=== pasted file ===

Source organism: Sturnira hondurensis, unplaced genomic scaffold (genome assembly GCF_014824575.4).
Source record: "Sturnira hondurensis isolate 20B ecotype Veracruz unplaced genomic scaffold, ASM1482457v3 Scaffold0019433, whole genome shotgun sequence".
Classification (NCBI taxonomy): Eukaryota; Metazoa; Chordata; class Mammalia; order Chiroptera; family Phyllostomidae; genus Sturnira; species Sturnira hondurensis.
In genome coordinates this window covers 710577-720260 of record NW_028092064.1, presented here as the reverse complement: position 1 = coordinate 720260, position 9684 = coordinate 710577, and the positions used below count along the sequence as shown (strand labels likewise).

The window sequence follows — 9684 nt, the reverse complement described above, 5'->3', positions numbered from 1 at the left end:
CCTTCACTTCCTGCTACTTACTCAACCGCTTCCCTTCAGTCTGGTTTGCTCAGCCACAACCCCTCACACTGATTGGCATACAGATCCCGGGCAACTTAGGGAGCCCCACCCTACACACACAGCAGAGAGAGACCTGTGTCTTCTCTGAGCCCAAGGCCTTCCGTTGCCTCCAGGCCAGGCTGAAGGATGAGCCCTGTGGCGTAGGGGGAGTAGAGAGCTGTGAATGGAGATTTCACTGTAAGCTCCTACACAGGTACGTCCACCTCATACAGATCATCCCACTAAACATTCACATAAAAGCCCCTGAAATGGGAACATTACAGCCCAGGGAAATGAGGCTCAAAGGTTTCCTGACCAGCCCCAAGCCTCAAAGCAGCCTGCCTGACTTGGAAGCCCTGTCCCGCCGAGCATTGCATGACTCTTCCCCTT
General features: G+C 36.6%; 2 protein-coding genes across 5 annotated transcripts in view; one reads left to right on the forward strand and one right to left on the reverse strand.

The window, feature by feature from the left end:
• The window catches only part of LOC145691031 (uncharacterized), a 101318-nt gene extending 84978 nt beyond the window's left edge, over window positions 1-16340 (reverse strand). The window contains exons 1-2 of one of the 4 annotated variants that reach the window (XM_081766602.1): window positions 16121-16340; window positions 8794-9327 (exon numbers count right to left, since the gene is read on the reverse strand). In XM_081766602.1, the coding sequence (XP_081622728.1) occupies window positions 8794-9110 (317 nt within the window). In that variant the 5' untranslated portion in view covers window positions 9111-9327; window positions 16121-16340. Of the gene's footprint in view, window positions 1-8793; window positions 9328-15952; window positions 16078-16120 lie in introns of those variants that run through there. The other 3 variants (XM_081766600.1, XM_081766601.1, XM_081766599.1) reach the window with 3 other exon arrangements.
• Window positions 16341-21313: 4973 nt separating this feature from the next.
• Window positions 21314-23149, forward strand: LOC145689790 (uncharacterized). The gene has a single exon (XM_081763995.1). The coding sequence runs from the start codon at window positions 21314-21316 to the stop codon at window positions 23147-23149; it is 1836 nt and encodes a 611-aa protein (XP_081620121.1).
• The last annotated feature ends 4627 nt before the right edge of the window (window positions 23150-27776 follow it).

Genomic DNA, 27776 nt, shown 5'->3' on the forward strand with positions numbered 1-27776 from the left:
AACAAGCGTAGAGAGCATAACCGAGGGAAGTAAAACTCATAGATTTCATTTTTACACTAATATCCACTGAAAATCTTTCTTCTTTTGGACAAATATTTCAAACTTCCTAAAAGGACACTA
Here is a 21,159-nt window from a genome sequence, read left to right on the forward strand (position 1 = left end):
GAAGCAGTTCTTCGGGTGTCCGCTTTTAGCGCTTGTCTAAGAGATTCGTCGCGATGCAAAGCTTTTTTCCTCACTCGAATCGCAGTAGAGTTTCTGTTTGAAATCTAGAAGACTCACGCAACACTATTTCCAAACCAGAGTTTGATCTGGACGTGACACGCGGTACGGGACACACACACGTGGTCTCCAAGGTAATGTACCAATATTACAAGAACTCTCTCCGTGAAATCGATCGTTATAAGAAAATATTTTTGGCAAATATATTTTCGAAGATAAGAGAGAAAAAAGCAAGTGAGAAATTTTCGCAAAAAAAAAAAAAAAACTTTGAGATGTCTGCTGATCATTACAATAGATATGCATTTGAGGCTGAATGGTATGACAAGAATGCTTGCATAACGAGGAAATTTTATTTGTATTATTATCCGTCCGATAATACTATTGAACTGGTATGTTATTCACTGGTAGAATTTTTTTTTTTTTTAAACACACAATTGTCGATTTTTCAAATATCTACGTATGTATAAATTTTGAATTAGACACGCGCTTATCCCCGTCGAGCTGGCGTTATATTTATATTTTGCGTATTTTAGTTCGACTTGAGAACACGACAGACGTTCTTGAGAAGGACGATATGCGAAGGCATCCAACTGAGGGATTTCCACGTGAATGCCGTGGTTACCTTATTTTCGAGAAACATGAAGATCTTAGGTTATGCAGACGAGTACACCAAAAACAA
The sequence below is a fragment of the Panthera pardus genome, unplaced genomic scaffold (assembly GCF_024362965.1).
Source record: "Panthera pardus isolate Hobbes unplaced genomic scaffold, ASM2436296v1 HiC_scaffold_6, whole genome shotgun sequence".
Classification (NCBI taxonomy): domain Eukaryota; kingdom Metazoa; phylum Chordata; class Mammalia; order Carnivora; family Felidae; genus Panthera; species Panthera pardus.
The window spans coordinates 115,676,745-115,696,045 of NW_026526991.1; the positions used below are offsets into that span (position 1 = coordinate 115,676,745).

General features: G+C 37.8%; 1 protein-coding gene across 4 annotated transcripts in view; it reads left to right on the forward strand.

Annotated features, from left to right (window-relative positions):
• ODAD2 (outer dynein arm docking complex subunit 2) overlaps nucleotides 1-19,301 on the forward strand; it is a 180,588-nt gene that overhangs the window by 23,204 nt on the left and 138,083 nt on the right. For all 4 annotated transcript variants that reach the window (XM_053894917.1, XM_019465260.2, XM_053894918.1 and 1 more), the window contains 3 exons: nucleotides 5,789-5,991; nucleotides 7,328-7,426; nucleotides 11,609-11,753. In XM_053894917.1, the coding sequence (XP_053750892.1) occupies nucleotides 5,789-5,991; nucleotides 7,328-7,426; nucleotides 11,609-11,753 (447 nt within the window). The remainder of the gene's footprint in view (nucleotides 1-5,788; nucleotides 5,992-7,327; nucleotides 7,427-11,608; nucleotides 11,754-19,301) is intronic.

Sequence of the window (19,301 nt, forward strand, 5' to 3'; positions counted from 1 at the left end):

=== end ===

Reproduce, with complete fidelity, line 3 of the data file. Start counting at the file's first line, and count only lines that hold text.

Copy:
Classification (NCBI taxonomy): Eukaryota; Metazoa; Chordata; class Mammalia; order Chiroptera; family Phyllostomidae; genus Sturnira; species Sturnira hondurensis.